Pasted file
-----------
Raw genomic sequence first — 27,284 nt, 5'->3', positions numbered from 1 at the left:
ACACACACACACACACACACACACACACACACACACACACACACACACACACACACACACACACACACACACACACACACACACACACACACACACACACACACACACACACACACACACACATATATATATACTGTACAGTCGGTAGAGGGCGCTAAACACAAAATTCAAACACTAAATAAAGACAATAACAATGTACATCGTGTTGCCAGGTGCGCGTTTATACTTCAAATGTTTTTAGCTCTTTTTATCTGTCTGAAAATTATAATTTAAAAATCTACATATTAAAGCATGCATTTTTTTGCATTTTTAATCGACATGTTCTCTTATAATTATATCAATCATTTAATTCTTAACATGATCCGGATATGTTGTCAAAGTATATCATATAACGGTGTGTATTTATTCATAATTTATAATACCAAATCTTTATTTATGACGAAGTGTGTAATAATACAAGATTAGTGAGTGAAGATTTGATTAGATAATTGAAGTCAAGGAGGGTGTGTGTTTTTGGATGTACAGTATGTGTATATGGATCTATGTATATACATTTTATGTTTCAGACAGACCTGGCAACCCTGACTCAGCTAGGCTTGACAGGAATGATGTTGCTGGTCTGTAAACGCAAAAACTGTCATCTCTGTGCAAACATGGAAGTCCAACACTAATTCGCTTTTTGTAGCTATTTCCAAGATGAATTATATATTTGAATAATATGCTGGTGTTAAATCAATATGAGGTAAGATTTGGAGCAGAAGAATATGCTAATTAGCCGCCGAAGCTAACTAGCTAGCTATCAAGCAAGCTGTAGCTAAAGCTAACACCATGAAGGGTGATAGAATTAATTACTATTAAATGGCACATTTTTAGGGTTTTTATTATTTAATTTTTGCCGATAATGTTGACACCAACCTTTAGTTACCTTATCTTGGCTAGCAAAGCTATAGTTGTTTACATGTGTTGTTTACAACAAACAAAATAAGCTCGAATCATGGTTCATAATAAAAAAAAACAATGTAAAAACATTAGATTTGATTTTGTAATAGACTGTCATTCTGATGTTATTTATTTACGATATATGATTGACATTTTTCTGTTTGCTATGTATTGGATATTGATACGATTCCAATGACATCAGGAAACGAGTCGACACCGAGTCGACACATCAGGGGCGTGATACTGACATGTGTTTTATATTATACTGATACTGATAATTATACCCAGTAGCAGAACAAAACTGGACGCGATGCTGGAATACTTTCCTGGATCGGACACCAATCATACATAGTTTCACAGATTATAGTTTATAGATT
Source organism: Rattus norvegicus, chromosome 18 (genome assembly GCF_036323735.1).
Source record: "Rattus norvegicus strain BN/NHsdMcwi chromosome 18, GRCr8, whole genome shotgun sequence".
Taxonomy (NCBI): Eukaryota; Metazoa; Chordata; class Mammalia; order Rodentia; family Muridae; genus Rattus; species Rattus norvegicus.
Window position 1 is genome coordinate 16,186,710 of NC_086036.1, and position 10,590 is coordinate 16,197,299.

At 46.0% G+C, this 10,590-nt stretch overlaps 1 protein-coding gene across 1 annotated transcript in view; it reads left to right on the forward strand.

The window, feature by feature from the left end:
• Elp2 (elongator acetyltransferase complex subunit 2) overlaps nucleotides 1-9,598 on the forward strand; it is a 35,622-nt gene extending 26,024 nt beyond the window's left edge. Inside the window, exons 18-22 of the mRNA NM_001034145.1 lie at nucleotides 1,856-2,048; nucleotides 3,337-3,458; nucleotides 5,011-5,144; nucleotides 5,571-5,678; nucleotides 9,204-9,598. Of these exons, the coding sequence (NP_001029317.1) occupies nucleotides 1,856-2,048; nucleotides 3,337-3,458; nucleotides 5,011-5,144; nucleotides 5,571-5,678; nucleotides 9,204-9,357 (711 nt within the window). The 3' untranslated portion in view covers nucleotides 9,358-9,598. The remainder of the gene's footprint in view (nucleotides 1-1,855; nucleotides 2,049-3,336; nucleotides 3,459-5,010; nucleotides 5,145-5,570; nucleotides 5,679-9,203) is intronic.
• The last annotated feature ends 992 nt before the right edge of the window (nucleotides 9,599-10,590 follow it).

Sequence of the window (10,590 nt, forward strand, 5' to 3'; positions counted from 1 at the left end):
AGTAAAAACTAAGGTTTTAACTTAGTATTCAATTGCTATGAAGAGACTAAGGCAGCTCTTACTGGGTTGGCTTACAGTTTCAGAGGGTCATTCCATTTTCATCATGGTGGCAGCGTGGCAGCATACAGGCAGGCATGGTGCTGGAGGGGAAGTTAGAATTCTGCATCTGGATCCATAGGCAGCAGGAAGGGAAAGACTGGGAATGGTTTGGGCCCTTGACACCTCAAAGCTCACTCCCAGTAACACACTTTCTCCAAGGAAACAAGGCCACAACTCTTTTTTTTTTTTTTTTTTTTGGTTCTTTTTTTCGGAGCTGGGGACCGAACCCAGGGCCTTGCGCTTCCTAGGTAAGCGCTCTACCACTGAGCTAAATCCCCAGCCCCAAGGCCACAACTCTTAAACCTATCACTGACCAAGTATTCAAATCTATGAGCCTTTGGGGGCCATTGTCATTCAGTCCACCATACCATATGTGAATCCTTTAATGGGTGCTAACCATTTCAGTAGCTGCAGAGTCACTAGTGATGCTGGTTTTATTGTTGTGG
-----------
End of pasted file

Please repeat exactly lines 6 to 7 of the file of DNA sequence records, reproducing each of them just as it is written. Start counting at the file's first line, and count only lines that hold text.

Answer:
Window position 1 is genome coordinate 16,186,710 of NC_086036.1, and position 10,590 is coordinate 16,197,299.

At 46.0% G+C, this 10,590-nt stretch overlaps 1 protein-coding gene across 1 annotated transcript in view; it reads left to right on the forward strand.